Browsing by Subject "intersubjectivity"

Sort by: Order: Results:

Now showing items 1-10 of 10
  • Spronck, Stef (2020)
    Evans et al. (2018a,b) introduce the notion of 'engagement' as a new grammatical domain related to intersubjective coordination of knowledge. The present paper applies this notion to data from the Australian Aboriginal language Ungarinyin. It identifies three markers/construction types in the language as expressions of engagement and develops a descriptive framework rooted in Bakhtinian Dialogism in order to demonstrate why these expressions represent the category. It is argued that the main problems that arise in the analysis of engagement are very similar to those that have been encountered in the description of (other) TAME-categories as well, and that these may be overcome by applying Mikhail Bakhtin's idea of 'addressivity'. It concludes that a better understanding of the category of engagement that explores its relation to addressivity may contribute to the development of an approach to grammar in which sociality takes priority, a Dialogic linguistics.
  • Riggs, Timothy Charles (2016)
    The concept of recognition is increasingly gaining in importance in political and social philosophy as a means of explaining and dealing conceptually with the problems of multiculturalism. Nevertheless, the phenomena which this concept signifies, namely human capacities for intersubjectivity, belong to human beings even before the development of the modern concept. This article explores how the content of the concept of recognition plays a role in two Platonic philosophies of Late Antiquity, those of the Neoplatonic philosopher Proclus and the Christian philosopher, monk and lay theologian Maximus the Confessor. It is shown that their versions of a metaphysics of the Good provides the foundation for a moral and ethical vision of human life which makes recognitive judgments – which make acts of recognition possible – a necessity for human action. Although proper recognition pertains to the rational recognition of the First Cause as the true end of all human action, nevertheless Proclus and Maximus make recognitive judgments not only possible but a necessary function of even the lower, irrational faculties of soul. In this way, they explain how human beings have an innate capacity at all levels of cognition for recognizing things and other people as goods to be pursued or avoided.
  • Stevanovic, Tuire Melisa; Koski, Sonja Elena (2018)
    Intersubjectivity is a concept central to human interaction, broadly understood as the sharing of minds. There is a rich diversity of conceptualizations of intersubjectivity, but detailed operationalization for its component processes in social interactions are scarce. We propose a novel approach to examine detailed variation in intersubjectivity in interaction. Our approach combines two previously formulated frameworks: the hierarchically organized developmental levels of intersubjectivity put forth in the field of developmental psychology, and three domains or orders of social interaction - affect, deontics, and epistemics - discussed in conversation analytic research literature. The interdisciplinary integration of these two frameworks allows a more crystallized view of intersubjectivity, which will benefit our understanding of the fine-scale social interaction processes as they vary in the course of the moment-to-moment unfolding of social action, across different stages of human social development, and between individuals belonging to different clinical groups and even to different species.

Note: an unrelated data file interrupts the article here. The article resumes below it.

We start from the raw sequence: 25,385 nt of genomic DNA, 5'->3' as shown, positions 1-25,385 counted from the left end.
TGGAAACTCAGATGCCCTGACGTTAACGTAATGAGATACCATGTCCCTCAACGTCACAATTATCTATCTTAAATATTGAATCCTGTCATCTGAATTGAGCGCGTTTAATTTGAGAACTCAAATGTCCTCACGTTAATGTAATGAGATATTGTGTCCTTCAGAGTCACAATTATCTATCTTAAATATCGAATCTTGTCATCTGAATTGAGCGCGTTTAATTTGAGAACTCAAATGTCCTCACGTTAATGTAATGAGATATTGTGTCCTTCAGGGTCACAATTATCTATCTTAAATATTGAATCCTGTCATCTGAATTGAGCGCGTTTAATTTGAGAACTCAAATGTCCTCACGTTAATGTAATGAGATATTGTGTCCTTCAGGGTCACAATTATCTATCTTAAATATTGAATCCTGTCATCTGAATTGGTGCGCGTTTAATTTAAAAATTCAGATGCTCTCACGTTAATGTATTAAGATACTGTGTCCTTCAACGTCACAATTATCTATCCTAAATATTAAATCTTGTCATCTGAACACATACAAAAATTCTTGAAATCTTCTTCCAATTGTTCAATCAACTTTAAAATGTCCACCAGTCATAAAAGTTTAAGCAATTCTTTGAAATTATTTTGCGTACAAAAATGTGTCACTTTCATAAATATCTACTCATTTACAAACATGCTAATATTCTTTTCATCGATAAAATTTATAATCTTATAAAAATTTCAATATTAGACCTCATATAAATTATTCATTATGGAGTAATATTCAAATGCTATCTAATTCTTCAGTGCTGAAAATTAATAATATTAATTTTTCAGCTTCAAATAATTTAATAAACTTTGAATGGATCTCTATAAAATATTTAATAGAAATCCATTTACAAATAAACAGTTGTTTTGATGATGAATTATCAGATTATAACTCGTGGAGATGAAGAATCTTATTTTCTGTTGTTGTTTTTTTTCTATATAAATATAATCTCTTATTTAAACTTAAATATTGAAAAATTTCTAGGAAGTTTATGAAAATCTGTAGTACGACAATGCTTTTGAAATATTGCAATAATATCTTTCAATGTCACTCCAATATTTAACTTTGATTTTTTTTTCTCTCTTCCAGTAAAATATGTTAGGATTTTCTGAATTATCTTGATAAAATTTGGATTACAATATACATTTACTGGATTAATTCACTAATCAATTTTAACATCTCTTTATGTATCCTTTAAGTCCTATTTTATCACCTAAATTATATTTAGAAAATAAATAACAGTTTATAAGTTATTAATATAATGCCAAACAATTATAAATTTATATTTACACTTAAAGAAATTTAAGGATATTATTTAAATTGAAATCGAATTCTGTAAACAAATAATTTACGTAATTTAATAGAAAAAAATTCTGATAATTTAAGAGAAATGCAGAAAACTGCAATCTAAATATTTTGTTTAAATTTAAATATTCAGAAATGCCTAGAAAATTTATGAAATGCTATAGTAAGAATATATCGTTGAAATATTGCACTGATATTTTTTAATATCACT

• Lindström, Jan K.; Norrby, Catrin; Wide, Camilla; Nilsson, Jenny (2017)
    The pesent study investigates the interplay between language, materia land embodied resources in one specific type of service encounters: interactions at theatre box offices. The data consist of video recorded interactions in Swedish at three box offices, two in Sweden and onei n Finland. Cases representative of the interactions are selected for a multimodal micro-analysis of the customer -- seller interactions involving artefacts from the institutional and personal domain. The study specifically aims at advancing our understanding of the role of artefacts for structuring and facilitating communicative events in (institutional) interaction. In this way, it contributes to the growing research interest in the interactional importance of the material world. Our results show that mutual interactional focus is reached through mutual gaze in strategic moments, such as formulation of the reason for the visit. Artefacts are central in enhancing intersubjectivity and mutual focus in that they effectively invite the participants for negotiation, for example, about a seatingplan which can be made visually accessible in different ways. Verbal language can be sparse and deictic in these moments while gaze and pointing to an artefact does more specific referential work. Artefacts are also a resource for signalling interactional inaccessibility, the seller orienting to the computer in order to progress a request and the customer orienting to a personal belonging (like a bag) to mirror and accept such a temporary non-accessibility. We also observe that speech can be paced to match the deployment of an artefact so that a focal verbal item is produced without competing, simultaneous physical activity.
  • Sorjonen, Marja Leena; Peräkylä, Anssi; Laury, Ritva; Lindström, Jan (John Benjamins, 2021)
    Pragmatics and Beyond New Series